The sensitivity of the assay is increased by carrying out the electrochemical measurement in the presence of the mediator PMS (phenazine metasulfate), which by interaction with NADH is converted to PMSH (the reduction product), which makes possible measurements in the nanogram/ml range.

The assays can be used in clinical tests and in biochemical research and production. Amongst diagnostic purposes there may be mentioned determinations of different LDH isoenzymes, the ratio of which changes in pathological situations such as heart or liver diseases. Thus, biosensors of the invention with monoclonal anti-LDH-antibodies bound to glassy carbon, can be used for the quantitative determination of this enzyme, providing rapid and convenient means for the diagnosis of patient condition undergoing a certain type of heart attack and liver diseases.

The electrodes used according to the present invention are preferably glassy carbon rods embedded in a Teflon-housing so as to expose a single disk of the glassy carbon.

The antibodies are chemically bound to such electrodes as follows: The first step is an activation of the glassy-carbon electrode by anodic oxidation by passing 20 miliampere for 10 seconds in a solution containing 10% HNO.sub.3 and 2.5% K.sub.2 Cr.sub.2 O.sub.7. After this, a droplet of a mixture containing 40 microgram/ml 1-ethyl-3-(3-dimethylaminopropyl)carbodiimide hydrochloride and 40 microgram/ml antibody in a phosphate buffer, 0.02M, pH 6 was carefully spread on the electrode surface and the electrode was allowed to dry in air for a couple of hours, and was then ready for use.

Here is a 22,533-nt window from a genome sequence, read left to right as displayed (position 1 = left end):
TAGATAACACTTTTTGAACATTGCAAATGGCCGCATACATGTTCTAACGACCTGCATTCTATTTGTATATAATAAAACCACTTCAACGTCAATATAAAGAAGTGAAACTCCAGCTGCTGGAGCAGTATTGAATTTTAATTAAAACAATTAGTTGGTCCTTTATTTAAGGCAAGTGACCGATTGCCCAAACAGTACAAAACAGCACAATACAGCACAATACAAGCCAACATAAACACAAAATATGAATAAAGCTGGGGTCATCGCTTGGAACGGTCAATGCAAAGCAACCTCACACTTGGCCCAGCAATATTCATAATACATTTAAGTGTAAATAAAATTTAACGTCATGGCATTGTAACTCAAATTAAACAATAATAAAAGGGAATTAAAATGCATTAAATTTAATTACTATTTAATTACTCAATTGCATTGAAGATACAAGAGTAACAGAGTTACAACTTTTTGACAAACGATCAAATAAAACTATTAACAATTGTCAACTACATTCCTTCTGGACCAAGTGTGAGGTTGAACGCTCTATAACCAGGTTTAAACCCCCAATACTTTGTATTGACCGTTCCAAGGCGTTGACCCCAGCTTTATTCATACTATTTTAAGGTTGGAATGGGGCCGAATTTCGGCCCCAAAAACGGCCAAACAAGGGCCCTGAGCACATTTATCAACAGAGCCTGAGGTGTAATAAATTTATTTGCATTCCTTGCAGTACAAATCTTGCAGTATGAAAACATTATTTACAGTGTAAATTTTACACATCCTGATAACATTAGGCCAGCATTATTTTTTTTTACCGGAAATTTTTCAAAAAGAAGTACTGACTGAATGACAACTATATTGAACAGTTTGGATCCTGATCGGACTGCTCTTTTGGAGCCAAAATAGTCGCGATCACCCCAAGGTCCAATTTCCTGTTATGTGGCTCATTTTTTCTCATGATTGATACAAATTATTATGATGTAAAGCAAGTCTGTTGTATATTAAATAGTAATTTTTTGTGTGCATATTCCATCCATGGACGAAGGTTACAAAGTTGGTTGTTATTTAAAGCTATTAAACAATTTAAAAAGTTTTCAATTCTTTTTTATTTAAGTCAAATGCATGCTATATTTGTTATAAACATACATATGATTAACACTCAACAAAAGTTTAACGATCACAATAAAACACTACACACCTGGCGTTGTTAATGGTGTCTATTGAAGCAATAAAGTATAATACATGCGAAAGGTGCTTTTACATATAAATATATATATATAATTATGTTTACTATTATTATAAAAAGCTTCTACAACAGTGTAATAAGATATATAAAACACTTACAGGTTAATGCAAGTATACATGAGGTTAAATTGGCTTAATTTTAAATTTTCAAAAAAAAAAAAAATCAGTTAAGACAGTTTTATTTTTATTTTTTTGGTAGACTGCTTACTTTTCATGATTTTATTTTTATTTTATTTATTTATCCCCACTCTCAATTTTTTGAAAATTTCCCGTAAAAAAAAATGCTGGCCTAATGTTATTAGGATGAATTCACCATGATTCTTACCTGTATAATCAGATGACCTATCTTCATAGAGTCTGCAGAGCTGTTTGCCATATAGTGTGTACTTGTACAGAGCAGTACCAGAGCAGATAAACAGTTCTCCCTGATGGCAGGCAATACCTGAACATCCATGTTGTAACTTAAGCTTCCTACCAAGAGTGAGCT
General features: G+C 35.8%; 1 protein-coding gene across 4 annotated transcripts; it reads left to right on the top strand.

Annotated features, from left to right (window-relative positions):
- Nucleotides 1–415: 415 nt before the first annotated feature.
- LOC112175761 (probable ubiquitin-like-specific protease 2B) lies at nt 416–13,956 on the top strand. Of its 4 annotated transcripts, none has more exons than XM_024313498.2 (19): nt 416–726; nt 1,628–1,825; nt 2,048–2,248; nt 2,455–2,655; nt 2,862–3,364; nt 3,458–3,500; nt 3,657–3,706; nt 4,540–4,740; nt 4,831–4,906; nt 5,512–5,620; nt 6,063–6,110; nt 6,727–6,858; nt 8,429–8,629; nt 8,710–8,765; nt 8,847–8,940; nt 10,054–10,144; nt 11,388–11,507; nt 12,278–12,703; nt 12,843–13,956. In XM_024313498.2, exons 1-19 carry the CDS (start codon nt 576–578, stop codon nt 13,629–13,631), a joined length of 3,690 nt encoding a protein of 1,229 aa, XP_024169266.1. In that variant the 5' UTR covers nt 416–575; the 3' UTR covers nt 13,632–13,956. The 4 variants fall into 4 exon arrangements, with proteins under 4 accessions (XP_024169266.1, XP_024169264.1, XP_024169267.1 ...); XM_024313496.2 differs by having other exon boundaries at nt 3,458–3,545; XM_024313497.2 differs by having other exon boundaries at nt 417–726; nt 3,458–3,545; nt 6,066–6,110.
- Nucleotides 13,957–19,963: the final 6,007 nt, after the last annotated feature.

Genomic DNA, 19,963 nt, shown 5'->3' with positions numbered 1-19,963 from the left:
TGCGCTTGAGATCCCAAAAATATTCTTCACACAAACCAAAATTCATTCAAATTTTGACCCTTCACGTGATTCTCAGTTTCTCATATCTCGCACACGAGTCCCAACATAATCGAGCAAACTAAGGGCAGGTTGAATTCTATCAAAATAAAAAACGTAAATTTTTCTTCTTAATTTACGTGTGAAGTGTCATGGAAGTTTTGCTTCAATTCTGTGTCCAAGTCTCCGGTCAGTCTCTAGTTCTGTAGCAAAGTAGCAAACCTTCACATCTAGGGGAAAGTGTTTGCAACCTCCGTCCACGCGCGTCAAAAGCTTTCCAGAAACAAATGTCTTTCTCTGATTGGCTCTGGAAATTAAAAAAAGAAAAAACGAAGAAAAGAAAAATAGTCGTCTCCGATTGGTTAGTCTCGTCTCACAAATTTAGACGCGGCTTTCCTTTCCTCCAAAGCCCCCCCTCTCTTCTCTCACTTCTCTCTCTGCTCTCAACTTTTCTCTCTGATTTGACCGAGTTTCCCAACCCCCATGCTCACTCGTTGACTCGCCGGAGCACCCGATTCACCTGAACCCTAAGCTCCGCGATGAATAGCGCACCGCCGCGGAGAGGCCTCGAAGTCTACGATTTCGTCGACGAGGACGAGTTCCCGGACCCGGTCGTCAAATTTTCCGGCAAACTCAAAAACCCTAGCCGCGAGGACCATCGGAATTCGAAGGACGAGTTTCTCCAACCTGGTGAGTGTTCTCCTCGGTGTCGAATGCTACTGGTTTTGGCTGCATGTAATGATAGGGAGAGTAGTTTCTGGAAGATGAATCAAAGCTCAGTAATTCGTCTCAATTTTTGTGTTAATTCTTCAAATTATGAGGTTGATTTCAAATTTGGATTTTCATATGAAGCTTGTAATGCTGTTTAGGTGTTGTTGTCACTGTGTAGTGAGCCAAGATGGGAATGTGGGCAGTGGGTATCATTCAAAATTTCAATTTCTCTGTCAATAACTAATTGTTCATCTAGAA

The antigens were bound to the antibody electrode by immersing the electrode in a solution containing the antigen and incubating the system for 1 hour.

The antigen could be completely removed from the antibody electrode by immersing the electrode in a solution containing glycine buffer of pH 2.2. After that, the electrode could be used again and react with a new sample of the antigen. This procedure could be repeated numerous times.

The detection system comprises amperometric detection of NADH using a carbon-disk electrode. The electrode potential used was 0.7 V. When under the same conditions phenazine metasulfate (PMS) is added, the sensitivity of the assay, especially at lower concentrations, is substantially increased. The PMS is advantageously at a 2 mM concentration. During measurements the potential of the electrode can be decreased from about 0.7 V to about 0.13 V, and this is advantageous with determination of LDH5 in serum, where higher voltages are apt to cause side-effects.